Patients implanted with the ImThera aura6000 hypoglossal nerve neurostimulation device for treating obstructive sleep apnea (OSA) showed a reduced apnea/hypopnea index (AHI) and improvements in oxygen desaturation index (ODI), according to information released by ImThera.

For the study, 10 patients have been surgically implanted with the device. The target population for ImThera’s neurostimulation device, which is not available in the United States, is moderate and severe OSA patients who are noncompliant with or cannot tolerate continuous positive airway pressure (CPAP).

ImThera is releasing information on data from six patients who have had their calibrations and multiple polysomnography (PSG) studies to date. These patients have used the Targeted Hypoglossal Neurostimulation (THN) Sleep Therapy at home for 3 months or longer. Four additional patients were implanted in September and their results will be reported at a later date.

The six patients vary in age, body mass index (BMI), and OSA severity. All patients had a baseline AHI of 30 or greater (range 32 to 80). Patients’ ODI had a range of 12 to 76. The primary objectives of the European Clinical Study conducted at the Université Catholique de Louvain, Belgium, were safety, 50% or better reduction in the AHI, and 50% or better improvement in the ODI.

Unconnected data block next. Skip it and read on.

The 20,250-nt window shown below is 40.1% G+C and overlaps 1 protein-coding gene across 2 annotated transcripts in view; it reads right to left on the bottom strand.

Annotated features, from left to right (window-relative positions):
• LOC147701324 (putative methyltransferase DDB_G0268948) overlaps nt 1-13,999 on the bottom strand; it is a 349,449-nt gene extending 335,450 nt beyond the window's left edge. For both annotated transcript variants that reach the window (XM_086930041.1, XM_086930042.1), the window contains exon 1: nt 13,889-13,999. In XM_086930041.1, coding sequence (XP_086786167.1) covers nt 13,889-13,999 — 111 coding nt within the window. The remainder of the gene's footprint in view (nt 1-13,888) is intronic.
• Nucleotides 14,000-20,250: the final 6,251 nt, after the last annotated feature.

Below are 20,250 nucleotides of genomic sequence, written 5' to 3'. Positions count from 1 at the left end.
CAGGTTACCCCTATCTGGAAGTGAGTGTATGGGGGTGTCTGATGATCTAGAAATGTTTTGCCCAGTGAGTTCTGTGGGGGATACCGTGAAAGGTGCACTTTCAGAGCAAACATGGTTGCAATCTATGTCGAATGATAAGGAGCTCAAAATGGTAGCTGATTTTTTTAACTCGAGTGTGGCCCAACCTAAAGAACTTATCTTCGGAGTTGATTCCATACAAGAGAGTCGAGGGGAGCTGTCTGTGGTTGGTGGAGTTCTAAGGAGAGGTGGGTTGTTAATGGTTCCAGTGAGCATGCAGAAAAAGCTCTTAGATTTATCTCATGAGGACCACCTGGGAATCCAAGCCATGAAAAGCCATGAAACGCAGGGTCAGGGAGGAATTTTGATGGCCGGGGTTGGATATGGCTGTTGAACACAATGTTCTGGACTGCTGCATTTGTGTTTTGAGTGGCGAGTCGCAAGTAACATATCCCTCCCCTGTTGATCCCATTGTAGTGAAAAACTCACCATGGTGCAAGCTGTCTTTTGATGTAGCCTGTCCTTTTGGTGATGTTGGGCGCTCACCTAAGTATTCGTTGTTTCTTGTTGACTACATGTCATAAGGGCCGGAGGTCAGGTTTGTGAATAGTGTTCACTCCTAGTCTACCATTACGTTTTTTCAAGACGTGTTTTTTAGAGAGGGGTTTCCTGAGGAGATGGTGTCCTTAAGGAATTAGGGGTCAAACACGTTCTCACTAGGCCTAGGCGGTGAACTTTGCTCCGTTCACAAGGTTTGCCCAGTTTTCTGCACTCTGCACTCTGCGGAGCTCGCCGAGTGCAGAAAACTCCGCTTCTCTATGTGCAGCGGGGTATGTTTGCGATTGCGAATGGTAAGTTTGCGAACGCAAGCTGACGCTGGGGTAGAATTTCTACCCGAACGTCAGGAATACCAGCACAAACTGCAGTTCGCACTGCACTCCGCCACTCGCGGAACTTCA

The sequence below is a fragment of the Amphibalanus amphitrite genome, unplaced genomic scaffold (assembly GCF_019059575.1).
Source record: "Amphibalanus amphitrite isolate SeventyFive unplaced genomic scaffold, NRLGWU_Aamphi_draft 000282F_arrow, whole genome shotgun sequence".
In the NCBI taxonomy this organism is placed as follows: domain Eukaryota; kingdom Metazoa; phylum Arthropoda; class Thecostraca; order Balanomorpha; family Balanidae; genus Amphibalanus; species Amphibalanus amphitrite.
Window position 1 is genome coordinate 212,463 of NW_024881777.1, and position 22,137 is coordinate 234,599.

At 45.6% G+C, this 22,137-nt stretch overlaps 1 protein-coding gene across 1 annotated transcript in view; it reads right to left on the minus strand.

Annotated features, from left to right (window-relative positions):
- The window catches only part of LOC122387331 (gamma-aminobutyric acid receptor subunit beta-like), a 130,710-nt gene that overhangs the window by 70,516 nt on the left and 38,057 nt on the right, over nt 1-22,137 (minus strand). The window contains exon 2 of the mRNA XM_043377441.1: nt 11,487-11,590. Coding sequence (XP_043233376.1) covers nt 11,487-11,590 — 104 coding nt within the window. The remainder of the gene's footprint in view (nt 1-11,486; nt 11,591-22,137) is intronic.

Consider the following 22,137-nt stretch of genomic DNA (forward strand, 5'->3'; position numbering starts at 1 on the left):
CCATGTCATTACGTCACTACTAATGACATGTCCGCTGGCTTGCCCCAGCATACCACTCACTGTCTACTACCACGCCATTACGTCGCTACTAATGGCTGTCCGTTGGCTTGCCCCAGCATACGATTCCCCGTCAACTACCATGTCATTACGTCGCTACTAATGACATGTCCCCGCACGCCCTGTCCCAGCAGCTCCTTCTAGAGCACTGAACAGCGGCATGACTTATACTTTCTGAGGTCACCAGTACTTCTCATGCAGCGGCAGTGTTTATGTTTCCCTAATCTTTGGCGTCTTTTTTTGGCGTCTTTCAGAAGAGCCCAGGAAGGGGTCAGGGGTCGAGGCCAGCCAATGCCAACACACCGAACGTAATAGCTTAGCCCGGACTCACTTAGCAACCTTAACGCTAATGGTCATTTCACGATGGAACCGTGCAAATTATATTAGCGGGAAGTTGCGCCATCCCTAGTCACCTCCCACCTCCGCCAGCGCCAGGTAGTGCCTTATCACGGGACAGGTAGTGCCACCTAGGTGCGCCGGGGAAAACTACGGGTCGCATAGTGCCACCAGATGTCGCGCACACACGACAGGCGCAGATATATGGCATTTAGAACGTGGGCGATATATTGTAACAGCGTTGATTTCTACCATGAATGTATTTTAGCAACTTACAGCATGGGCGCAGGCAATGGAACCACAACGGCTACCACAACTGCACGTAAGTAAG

The interim data indicates that AHI has been reduced by an average of 73% and ODI has improved by an average of 77%. On average, arousals have been reduced by 50%.

“These early results are very promising,” said Professor Daniel Rodenstein of the Université Catholique de Louvain, and principal investigator of the European clinical study. “We have seen a significant reduction in sleep related disordered breathing (decreases in apneas and hypopneas), resulting in much higher oxygen levels during sleep, and in better sleep characteristics. In addition, [patients] appreciate the freedom the system gives them during sleep compared to the constraints of CPAP. We are confidently awaiting final data towards the end of 2010, when we plan to report our findings.”